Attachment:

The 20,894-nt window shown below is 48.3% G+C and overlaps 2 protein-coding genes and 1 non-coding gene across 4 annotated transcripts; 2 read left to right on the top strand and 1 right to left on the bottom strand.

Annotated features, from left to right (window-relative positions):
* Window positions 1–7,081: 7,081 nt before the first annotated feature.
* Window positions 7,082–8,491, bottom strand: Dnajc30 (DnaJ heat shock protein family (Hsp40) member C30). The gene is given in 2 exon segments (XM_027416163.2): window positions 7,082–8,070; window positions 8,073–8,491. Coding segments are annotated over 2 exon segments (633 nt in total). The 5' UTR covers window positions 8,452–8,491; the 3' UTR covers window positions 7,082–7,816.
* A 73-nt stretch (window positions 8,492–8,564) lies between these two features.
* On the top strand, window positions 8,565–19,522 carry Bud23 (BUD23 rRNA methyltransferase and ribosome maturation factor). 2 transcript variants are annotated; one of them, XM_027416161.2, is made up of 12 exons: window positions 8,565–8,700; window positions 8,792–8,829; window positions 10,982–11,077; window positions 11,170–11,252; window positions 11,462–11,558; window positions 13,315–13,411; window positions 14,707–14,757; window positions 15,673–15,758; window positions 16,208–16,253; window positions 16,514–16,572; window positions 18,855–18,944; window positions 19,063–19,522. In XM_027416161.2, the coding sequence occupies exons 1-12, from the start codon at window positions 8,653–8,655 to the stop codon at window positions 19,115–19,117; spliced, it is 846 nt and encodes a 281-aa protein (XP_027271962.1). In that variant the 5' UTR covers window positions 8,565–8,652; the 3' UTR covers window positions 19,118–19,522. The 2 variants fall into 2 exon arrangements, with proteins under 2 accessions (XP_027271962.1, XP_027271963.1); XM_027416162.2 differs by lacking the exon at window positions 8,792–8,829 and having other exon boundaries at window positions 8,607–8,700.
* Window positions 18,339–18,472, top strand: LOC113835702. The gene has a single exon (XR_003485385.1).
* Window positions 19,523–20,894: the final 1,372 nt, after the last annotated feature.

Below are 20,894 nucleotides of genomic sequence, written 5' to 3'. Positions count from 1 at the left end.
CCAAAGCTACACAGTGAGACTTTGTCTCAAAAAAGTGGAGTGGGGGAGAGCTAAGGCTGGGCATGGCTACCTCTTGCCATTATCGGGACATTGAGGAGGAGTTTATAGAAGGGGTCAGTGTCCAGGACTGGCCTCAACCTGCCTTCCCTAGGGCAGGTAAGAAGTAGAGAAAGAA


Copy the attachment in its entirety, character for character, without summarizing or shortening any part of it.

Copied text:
The 20,894-nt window shown below is 48.3% G+C and overlaps 2 protein-coding genes and 1 non-coding gene across 4 annotated transcripts; 2 read left to right on the top strand and 1 right to left on the bottom strand.

Annotated features, from left to right (window-relative positions):
* Window positions 1–7,081: 7,081 nt before the first annotated feature.
* Window positions 7,082–8,491, bottom strand: Dnajc30 (DnaJ heat shock protein family (Hsp40) member C30). The gene is given in 2 exon segments (XM_027416163.2): window positions 7,082–8,070; window positions 8,073–8,491. Coding segments are annotated over 2 exon segments (633 nt in total). The 5' UTR covers window positions 8,452–8,491; the 3' UTR covers window positions 7,082–7,816.
* A 73-nt stretch (window positions 8,492–8,564) lies between these two features.
* On the top strand, window positions 8,565–19,522 carry Bud23 (BUD23 rRNA methyltransferase and ribosome maturation factor). 2 transcript variants are annotated; one of them, XM_027416161.2, is made up of 12 exons: window positions 8,565–8,700; window positions 8,792–8,829; window positions 10,982–11,077; window positions 11,170–11,252; window positions 11,462–11,558; window positions 13,315–13,411; window positions 14,707–14,757; window positions 15,673–15,758; window positions 16,208–16,253; window positions 16,514–16,572; window positions 18,855–18,944; window positions 19,063–19,522. In XM_027416161.2, the coding sequence occupies exons 1-12, from the start codon at window positions 8,653–8,655 to the stop codon at window positions 19,115–19,117; spliced, it is 846 nt and encodes a 281-aa protein (XP_027271962.1). In that variant the 5' UTR covers window positions 8,565–8,652; the 3' UTR covers window positions 19,118–19,522. The 2 variants fall into 2 exon arrangements, with proteins under 2 accessions (XP_027271962.1, XP_027271963.1); XM_027416162.2 differs by lacking the exon at window positions 8,792–8,829 and having other exon boundaries at window positions 8,607–8,700.
* Window positions 18,339–18,472, top strand: LOC113835702. The gene has a single exon (XR_003485385.1).
* Window positions 19,523–20,894: the final 1,372 nt, after the last annotated feature.

Below are 20,894 nucleotides of genomic sequence, written 5' to 3'. Positions count from 1 at the left end.
CCAAAGCTACACAGTGAGACTTTGTCTCAAAAAAGTGGAGTGGGGGAGAGCTAAGGCTGGGCATGGCTACCTCTTGCCATTATCGGGACATTGAGGAGGAGTTTATAGAAGGGGTCAGTGTCCAGGACTGGCCTCAACCTGCCTTCCCTAGGGCAGGTAAGAAGTAGAGAAAGAA